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What you need to know about the Kavanaugh hearings

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What you need to know about the Kavanaugh hearings

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Over the last generation, Supreme Court candidate nominations have become increasingly partisan. Hence, many people predicted a contentious replacement for retiring Justice Anthony Kennedy (often considered the “swing vote” between the four conservative and four liberal justices). The nomination of Judge Brett Kavanaugh has surpassed all of these expectations, arousing argument and division nationwide.


Judge Kavanaugh established his professional reputation as a lawyer of former President George W. Bush, and as a judge on the D.C. Circuit Court (often called the “second highest court” in the U.S.). His confirmation hearings were predictable, with Republicans praising his judicial philosophy and Democrats criticizing it. Still, with a Republican majority of 51-49 in the Senate, his ultimate approval seemed assured.   


In the eleventh hour, a shocking story leaked to the media, detailing accusations that Judge Kavanaugh sexually assaulted a 15-year-old girl when he was 17. The accuser’s identity soon became public—Dr. Christine Blasey Ford, a psychology professor and researcher living in California.

 

Dr. Ford’s initial statements indicated no recollection of where or precisely when this assault occurred; Judge Kavanaugh supposedly consumed a lot of alcohol prior to the assault, and she’d had a beer herself. She named three other witnesses who could verify her accusation—Mark Judge, Patrick Smyth and Leland Keyser. Public statements from these three individuals, however, failed to corroborate her claims.  Nevertheless, Senate Democrats insisted Dr. Ford be provided a private or public forum to discuss her allegations.

 

The Senate thus postponed Judge Kavanaugh’s final confirmation vote, allowing Dr. Ford to travel to Washington, D.C. and explain herself publicly. Judge Kavanaugh was also permitted to defend himself against these charges.

 

Over ten days passed before the two central figures were given a chance to testify. In the meantime, on a seemingly daily basis, media reports described numerous additional accusations. Anxious to break fresh accounts of the evolving stories, many news outlets ran poorly-sourced and uncorroborated claims.

 

Chief among these were the insinuations of Yale graduate Deborah Ramirez, whose eight named eyewitnesses all failed to corroborate her story. Even still, Ramirez’s unfounded allegations continue to threaten Judge Kavanaugh’s chance at a Supreme Court seat.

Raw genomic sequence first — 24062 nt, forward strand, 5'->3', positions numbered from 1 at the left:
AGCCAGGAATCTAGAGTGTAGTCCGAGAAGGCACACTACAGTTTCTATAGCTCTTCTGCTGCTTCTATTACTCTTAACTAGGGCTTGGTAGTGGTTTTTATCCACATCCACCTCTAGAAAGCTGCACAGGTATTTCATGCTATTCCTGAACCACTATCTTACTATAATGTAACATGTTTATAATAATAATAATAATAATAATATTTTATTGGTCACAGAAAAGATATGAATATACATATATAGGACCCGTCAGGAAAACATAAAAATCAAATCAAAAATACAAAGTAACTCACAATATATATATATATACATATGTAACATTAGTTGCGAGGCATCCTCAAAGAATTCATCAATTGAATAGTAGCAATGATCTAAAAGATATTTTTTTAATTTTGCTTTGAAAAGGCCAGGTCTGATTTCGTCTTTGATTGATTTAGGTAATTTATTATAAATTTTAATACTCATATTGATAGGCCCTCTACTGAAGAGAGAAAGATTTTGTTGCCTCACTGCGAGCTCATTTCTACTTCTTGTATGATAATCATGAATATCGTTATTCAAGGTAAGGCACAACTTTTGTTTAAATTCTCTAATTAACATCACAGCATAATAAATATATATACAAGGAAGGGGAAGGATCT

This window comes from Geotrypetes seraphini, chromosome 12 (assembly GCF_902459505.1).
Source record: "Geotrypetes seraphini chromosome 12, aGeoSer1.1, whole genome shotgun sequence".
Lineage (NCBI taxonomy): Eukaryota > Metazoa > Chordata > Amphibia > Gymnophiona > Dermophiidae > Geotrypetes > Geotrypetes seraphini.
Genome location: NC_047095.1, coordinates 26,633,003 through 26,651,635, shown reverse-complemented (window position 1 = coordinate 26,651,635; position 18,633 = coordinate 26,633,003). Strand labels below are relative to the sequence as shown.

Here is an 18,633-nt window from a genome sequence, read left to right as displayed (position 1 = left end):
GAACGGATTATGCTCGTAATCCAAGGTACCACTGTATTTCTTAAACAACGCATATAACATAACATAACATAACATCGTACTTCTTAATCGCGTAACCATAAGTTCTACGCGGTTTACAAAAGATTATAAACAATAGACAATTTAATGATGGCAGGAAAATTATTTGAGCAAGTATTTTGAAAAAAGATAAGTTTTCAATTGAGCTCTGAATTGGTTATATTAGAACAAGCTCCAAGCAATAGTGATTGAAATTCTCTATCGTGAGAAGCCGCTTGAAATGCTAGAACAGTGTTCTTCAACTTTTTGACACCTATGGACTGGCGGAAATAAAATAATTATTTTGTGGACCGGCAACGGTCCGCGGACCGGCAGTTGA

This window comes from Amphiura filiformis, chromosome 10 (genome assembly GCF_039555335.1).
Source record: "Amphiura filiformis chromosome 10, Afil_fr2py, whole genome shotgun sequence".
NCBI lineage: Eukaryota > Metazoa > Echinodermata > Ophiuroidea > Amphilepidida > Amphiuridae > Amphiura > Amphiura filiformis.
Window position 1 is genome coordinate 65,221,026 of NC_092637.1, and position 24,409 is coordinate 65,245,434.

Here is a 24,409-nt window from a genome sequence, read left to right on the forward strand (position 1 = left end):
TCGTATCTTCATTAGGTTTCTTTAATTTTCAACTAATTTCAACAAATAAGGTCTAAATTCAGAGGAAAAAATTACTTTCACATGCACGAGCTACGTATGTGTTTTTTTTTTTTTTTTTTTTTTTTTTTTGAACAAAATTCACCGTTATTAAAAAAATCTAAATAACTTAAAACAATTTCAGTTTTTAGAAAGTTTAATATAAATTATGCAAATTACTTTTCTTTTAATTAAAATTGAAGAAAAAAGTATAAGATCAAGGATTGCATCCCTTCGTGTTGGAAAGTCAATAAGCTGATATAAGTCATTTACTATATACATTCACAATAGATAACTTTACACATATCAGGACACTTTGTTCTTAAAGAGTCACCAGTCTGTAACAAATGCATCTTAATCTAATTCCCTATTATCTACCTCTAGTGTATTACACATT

Dr. Ford and Judge Kavanaugh gave their emotionally-charged testimonies on Sept. 27. Though the alleged crime took place over 35 years ago, Dr. Ford maintained with 100% certainty that Judge Kavanaugh was guilty of this crime against her. Kavanaugh insisted with equal certainty that he’d never treated Dr. Ford, or anyone else, in this manner.


The following day, the Senate Judiciary Committee voted 11-10 to advance Judge Kavanaugh’s nomination to the full Senate on Friday, Oct. 5. The Republicans were set to vote for the nomination on Tuesday, but Senator Jeff Flake (R-AZ) brokered a last-minute deal with the Democrats. He promised to vote in favor of advancing Judge Kavanaugh’s confirmation to the full Senate, provided the vote be pushed back to the following Friday. This would allow the FBI to investigate Dr. Ford’s claims further, assuaging the Democrat senators.


As of now, reporters and onlookers are still combing through the testimony of both Dr. Ford and Judge Kavanaugh, as well as any other evidence that could prove/disprove the allegations. The entire ordeal has prompted heated discussion of myriad sensitive topics. The devastating effects of sexual assault, the burgeoning epidemic of “party culture” and underage drinking among teens have received national attention in recent weeks. One question remains to be answered in the full Senate on Oct. 5: Are unsubstantiated accusations enough, or will lack of proof clear his name?

 

For more information:

https://www.youtube.com/watch?v=aJORwf3izUU ←-Ford’s Opening Statement

Source: PBSNewsHour. “Christine Blasey Ford’s Opening Remarks at Kavanaugh Hearing: ‘I Believed He Was Going to Rape Me’.” YouTube, YouTube, 27 Sept. 2018, www.youtube.com/watch?v=aJORwf3izUU.

 

https://www.youtube.com/watch?v=zVJdy3FmlCo ←-Kavanaugh’s Opening Statement

Source: ABCNews. “Brett Kavanaugh Delivers Opening Statement at Hearing.” YouTube, YouTube, 27 Sept. 2018, www.youtube.com/watch?v=zVJdy3FmlCo.

 

https://www.youtube.com/watch?v=DJeBSsYL_E0 ←-The Reopened FBI Investigation

Source: CBSEveningNews. “FBI Reopens Brett Kavanaugh Background Check.” YouTube, YouTube, 30 Sept. 2018, www.youtube.com/watch?v=DJeBSsYL_E0.

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